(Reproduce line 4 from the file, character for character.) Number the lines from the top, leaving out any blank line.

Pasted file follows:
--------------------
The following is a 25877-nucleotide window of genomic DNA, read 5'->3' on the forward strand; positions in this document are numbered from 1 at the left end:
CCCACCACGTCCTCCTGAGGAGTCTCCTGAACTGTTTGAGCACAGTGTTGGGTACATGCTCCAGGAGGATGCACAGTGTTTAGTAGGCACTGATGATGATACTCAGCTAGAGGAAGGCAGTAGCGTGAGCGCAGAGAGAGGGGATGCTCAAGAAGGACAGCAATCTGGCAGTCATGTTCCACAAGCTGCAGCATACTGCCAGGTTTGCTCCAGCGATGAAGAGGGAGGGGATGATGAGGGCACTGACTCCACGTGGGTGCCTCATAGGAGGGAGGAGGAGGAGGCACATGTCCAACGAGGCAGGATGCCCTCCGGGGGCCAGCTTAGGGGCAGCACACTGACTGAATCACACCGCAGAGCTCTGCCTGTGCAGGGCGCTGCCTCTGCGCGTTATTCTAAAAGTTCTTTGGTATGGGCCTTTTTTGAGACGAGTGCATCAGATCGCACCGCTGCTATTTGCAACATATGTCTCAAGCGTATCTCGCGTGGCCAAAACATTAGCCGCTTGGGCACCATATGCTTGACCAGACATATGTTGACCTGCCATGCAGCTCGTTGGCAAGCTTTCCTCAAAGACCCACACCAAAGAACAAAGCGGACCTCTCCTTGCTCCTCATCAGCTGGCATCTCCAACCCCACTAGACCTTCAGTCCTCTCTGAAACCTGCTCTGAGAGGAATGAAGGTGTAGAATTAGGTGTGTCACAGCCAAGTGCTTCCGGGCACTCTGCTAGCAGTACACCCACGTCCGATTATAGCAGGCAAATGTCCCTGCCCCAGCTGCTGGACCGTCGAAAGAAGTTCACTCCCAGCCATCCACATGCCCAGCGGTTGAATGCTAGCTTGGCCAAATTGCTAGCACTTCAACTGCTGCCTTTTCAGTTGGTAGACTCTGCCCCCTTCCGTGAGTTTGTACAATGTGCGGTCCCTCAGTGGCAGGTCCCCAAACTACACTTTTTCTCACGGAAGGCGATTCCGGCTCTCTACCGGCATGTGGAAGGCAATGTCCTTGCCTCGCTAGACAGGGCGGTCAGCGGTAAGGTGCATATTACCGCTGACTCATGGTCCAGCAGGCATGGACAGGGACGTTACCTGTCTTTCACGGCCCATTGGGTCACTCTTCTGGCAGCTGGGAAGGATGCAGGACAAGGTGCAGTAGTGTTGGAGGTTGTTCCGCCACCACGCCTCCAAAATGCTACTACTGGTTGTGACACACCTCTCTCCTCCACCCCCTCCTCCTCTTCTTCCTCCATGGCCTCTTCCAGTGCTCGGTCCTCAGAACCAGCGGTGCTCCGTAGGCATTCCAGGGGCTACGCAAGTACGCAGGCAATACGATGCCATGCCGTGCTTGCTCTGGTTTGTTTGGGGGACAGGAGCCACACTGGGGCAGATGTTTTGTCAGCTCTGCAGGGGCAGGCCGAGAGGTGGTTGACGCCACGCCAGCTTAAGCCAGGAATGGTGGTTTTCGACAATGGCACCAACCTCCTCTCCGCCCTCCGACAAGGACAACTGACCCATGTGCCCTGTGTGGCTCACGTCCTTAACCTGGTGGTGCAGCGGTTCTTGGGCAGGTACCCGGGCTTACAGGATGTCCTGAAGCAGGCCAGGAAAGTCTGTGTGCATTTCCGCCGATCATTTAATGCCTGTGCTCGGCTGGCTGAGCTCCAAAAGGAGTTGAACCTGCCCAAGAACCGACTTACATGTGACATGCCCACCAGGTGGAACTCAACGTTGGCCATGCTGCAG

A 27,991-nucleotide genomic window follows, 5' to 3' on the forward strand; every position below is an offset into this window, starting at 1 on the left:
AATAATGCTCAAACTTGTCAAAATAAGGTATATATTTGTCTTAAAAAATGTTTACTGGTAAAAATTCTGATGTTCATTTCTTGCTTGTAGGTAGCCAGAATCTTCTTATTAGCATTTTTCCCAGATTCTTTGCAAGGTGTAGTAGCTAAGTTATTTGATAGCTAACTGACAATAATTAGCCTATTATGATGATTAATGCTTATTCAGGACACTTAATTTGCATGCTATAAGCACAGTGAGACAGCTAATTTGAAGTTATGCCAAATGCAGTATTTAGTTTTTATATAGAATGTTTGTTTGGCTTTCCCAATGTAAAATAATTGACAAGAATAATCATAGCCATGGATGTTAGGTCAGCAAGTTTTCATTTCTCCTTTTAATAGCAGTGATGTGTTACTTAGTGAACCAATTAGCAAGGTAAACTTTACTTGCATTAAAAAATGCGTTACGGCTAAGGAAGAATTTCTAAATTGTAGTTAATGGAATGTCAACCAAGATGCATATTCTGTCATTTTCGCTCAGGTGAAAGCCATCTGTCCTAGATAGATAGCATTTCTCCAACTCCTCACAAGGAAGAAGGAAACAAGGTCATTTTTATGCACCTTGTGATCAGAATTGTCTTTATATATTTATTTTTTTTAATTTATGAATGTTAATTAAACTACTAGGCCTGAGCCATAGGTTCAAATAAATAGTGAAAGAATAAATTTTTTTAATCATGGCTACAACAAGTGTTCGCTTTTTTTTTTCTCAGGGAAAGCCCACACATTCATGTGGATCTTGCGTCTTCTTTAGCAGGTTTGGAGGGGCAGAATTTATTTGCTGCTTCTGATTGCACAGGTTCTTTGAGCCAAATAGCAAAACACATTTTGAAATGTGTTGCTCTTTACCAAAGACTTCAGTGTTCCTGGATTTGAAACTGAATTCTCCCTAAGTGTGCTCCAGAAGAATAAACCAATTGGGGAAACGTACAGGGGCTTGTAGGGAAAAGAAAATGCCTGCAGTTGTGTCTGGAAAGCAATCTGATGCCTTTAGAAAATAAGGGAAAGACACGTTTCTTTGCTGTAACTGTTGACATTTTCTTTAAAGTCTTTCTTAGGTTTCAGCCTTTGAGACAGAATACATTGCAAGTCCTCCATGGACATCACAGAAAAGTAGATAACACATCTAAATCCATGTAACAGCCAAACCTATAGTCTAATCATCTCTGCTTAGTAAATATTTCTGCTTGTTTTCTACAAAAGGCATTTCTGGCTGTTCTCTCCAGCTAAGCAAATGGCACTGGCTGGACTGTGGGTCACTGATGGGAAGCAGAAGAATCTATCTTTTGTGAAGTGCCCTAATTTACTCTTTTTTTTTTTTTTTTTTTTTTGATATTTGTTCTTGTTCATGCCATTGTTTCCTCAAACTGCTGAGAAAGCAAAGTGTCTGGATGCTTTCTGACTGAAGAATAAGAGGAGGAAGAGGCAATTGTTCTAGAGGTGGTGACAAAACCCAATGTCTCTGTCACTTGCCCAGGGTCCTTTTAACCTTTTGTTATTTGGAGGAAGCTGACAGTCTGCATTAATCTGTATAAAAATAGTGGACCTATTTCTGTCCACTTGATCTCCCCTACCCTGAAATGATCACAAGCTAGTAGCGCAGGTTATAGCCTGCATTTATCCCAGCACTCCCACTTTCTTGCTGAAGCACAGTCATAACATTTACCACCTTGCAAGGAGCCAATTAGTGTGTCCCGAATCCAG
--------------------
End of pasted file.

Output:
AATAATGCTCAAACTTGTCAAAATAAGGTATATATTTGTCTTAAAAAATGTTTACTGGTAAAAATTCTGATGTTCATTTCTTGCTTGTAGGTAGCCAGAATCTTCTTATTAGCATTTTTCCCAGATTCTTTGCAAGGTGTAGTAGCTAAGTTATTTGATAGCTAACTGACAATAATTAGCCTATTATGATGATTAATGCTTATTCAGGACACTTAATTTGCATGCTATAAGCACAGTGAGACAGCTAATTTGAAGTTATGCCAAATGCAGTATTTAGTTTTTATATAGAATGTTTGTTTGGCTTTCCCAATGTAAAATAATTGACAAGAATAATCATAGCCATGGATGTTAGGTCAGCAAGTTTTCATTTCTCCTTTTAATAGCAGTGATGTGTTACTTAGTGAACCAATTAGCAAGGTAAACTTTACTTGCATTAAAAAATGCGTTACGGCTAAGGAAGAATTTCTAAATTGTAGTTAATGGAATGTCAACCAAGATGCATATTCTGTCATTTTCGCTCAGGTGAAAGCCATCTGTCCTAGATAGATAGCATTTCTCCAACTCCTCACAAGGAAGAAGGAAACAAGGTCATTTTTATGCACCTTGTGATCAGAATTGTCTTTATATATTTATTTTTTTTAATTTATGAATGTTAATTAAACTACTAGGCCTGAGCCATAGGTTCAAATAAATAGTGAAAGAATAAATTTTTTTAATCATGGCTACAACAAGTGTTCGCTTTTTTTTTTCTCAGGGAAAGCCCACACATTCATGTGGATCTTGCGTCTTCTTTAGCAGGTTTGGAGGGGCAGAATTTATTTGCTGCTTCTGATTGCACAGGTTCTTTGAGCCAAATAGCAAAACACATTTTGAAATGTGTTGCTCTTTACCAAAGACTTCAGTGTTCCTGGATTTGAAACTGAATTCTCCCTAAGTGTGCTCCAGAAGAATAAACCAATTGGGGAAACGTACAGGGGCTTGTAGGGAAAAGAAAATGCCTGCAGTTGTGTCTGGAAAGCAATCTGATGCCTTTAGAAAATAAGGGAAAGACACGTTTCTTTGCTGTAACTGTTGACATTTTCTTTAAAGTCTTTCTTAGGTTTCAGCCTTTGAGACAGAATACATTGCAAGTCCTCCATGGACATCACAGAAAAGTAGATAACACATCTAAATCCATGTAACAGCCAAACCTATAGTCTAATCATCTCTGCTTAGTAAATATTTCTGCTTGTTTTCTACAAAAGGCATTTCTGGCTGTTCTCTCCAGCTAAGCAAATGGCACTGGCTGGACTGTGGGTCACTGATGGGAAGCAGAAGAATCTATCTTTTGTGAAGTGCCCTAATTTACTCTTTTTTTTTTTTTTTTTTTTTTGATATTTGTTCTTGTTCATGCCATTGTTTCCTCAAACTGCTGAGAAAGCAAAGTGTCTGGATGCTTTCTGACTGAAGAATAAGAGGAGGAAGAGGCAATTGTTCTAGAGGTGGTGACAAAACCCAATGTCTCTGTCACTTGCCCAGGGTCCTTTTAACCTTTTGTTATTTGGAGGAAGCTGACAGTCTGCATTAATCTGTATAAAAATAGTGGACCTATTTCTGTCCACTTGATCTCCCCTACCCTGAAATGATCACAAGCTAGTAGCGCAGGTTATAGCCTGCATTTATCCCAGCACTCCCACTTTCTTGCTGAAGCACAGTCATAACATTTACCACCTTGCAAGGAGCCAATTAGTGTGTCCCGAATCCAG